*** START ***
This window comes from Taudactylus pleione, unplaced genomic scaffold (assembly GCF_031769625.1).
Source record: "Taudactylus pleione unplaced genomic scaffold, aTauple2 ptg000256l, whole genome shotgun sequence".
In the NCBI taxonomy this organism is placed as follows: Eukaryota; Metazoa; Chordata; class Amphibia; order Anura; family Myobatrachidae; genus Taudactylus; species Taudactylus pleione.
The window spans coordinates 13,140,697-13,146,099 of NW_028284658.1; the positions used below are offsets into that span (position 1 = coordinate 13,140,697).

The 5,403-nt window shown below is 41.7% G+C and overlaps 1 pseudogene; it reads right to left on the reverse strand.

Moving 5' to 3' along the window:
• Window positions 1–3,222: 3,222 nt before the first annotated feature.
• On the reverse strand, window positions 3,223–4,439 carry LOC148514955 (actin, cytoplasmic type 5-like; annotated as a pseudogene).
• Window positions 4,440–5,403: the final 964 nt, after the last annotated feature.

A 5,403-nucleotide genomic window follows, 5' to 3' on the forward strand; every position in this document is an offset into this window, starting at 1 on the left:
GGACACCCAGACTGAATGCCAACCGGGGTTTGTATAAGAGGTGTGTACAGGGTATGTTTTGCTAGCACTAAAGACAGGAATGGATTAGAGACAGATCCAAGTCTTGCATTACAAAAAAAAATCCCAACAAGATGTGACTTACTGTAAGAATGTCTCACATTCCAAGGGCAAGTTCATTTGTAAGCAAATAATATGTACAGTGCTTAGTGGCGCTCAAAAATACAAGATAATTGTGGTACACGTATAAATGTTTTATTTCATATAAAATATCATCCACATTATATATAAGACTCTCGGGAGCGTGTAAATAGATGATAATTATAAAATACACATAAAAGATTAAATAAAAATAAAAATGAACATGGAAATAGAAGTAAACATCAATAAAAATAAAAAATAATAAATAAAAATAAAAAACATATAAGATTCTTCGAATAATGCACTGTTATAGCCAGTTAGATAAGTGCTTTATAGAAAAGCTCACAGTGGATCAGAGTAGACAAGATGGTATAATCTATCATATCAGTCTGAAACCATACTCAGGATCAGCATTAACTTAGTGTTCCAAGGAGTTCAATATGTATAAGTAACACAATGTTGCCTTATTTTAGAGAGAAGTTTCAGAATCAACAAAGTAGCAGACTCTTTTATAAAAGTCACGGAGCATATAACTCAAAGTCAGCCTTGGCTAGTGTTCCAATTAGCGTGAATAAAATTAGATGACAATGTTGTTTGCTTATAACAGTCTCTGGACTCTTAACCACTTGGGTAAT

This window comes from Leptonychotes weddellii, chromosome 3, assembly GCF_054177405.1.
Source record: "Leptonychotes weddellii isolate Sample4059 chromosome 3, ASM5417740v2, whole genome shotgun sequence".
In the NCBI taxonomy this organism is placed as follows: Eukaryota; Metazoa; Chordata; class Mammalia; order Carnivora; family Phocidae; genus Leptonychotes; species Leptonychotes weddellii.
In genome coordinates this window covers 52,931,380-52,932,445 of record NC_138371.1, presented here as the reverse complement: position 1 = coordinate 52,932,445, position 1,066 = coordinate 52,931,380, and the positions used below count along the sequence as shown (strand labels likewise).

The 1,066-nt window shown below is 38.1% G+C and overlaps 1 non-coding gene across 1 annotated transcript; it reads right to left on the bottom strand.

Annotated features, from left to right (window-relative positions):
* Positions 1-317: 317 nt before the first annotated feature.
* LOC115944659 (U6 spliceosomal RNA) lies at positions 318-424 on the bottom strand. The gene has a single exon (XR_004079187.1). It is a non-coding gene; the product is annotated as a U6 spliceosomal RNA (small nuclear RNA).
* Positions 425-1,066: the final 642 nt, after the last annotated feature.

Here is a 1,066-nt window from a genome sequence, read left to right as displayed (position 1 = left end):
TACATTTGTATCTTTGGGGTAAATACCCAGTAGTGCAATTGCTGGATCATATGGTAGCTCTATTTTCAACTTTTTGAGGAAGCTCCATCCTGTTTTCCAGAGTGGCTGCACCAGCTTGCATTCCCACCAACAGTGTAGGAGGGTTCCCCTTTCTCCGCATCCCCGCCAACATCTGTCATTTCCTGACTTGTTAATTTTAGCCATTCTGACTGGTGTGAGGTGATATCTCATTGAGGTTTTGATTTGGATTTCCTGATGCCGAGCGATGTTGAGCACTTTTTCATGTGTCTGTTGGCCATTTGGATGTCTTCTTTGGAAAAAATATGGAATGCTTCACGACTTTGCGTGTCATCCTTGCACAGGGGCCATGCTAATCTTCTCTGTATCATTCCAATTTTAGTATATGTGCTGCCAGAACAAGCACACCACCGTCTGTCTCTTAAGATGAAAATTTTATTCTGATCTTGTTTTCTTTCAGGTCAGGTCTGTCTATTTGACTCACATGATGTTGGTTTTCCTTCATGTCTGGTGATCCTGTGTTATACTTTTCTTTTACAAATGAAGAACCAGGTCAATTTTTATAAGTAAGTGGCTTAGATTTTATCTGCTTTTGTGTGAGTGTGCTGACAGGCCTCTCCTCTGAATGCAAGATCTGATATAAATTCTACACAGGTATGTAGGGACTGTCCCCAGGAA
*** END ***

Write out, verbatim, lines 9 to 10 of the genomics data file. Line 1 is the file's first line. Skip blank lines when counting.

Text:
• Window positions 4,440–5,403: the final 964 nt, after the last annotated feature.

A 5,403-nucleotide genomic window follows, 5' to 3' on the forward strand; every position in this document is an offset into this window, starting at 1 on the left: